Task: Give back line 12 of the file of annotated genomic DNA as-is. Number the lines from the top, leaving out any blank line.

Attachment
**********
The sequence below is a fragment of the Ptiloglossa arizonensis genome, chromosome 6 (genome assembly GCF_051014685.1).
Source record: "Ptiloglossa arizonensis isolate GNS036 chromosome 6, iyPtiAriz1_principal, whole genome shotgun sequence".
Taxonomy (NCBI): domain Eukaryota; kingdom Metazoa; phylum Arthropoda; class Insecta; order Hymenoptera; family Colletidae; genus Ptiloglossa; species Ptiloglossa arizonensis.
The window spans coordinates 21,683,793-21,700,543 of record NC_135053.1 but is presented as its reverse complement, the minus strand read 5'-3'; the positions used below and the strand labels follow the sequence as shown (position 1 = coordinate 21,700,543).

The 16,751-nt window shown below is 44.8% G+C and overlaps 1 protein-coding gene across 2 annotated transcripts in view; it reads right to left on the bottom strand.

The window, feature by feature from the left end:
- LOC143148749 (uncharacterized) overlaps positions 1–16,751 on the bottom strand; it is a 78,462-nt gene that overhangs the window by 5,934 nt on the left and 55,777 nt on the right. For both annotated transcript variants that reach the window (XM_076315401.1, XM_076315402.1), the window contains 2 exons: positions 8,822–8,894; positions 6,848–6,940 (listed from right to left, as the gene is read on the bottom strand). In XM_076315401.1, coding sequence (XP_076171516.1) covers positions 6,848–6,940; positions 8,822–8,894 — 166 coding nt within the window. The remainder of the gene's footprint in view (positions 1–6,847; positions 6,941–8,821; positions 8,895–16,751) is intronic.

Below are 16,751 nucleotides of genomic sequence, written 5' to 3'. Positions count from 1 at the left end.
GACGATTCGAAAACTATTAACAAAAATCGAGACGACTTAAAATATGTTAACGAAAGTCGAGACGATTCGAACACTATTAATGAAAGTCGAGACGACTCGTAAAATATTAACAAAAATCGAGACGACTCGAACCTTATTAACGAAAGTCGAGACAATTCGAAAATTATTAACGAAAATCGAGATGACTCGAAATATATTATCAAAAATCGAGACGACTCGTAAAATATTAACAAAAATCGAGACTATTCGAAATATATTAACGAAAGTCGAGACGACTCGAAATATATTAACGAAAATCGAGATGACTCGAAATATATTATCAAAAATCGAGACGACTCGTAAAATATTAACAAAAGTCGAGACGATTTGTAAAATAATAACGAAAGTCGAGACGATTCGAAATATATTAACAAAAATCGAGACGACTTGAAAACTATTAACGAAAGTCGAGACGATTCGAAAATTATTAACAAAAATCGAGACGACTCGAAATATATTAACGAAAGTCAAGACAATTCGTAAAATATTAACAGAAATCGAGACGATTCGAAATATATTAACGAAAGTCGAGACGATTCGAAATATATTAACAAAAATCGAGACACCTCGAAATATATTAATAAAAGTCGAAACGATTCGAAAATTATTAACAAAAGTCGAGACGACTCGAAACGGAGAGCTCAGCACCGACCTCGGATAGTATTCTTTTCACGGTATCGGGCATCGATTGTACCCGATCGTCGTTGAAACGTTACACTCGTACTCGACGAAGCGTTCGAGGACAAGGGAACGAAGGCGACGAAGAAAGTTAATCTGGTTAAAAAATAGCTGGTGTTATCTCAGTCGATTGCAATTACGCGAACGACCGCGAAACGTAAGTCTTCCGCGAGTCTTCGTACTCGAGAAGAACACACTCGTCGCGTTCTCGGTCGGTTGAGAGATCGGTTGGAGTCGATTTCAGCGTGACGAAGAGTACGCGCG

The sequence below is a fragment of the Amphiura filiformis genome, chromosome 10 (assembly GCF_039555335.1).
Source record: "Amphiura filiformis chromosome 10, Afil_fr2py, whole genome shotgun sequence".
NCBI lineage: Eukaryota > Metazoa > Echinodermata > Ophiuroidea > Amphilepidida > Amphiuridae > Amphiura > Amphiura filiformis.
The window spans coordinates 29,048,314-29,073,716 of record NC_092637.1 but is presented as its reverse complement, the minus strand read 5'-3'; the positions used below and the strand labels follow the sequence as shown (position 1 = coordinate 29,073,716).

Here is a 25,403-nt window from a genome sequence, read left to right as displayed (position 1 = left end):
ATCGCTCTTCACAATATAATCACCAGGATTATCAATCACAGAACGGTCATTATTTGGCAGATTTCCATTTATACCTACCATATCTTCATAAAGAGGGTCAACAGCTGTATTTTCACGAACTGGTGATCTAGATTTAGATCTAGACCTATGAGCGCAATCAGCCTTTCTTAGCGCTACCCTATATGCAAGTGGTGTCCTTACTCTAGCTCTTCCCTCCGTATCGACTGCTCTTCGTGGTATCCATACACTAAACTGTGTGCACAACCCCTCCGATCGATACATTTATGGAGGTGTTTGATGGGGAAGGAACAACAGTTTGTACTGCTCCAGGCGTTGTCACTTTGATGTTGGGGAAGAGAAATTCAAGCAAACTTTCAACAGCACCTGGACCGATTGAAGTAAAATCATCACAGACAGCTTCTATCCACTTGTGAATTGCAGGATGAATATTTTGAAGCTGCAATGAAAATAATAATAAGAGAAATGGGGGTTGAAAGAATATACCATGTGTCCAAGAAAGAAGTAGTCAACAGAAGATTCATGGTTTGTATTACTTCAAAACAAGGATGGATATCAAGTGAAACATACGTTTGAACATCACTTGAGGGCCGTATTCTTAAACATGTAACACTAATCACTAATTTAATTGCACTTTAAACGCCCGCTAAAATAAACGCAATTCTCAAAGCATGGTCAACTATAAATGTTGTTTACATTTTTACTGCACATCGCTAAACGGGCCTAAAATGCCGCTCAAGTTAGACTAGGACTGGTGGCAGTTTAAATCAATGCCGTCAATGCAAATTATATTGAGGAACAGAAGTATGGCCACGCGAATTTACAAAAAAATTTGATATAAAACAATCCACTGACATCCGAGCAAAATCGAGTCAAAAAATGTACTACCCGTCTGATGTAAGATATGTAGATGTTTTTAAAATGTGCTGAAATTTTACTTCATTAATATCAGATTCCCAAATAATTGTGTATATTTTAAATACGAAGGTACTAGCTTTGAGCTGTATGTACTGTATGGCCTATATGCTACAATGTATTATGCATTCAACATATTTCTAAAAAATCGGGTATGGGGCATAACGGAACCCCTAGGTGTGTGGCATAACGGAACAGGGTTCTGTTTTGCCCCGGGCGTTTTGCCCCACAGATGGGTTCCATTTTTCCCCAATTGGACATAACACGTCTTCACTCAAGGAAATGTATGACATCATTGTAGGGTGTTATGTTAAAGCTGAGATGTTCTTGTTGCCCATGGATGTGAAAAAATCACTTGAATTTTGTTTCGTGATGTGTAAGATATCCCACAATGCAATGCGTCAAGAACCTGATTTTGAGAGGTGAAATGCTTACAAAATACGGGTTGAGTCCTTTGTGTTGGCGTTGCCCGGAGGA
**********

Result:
NCBI lineage: Eukaryota > Metazoa > Echinodermata > Ophiuroidea > Amphilepidida > Amphiuridae > Amphiura > Amphiura filiformis.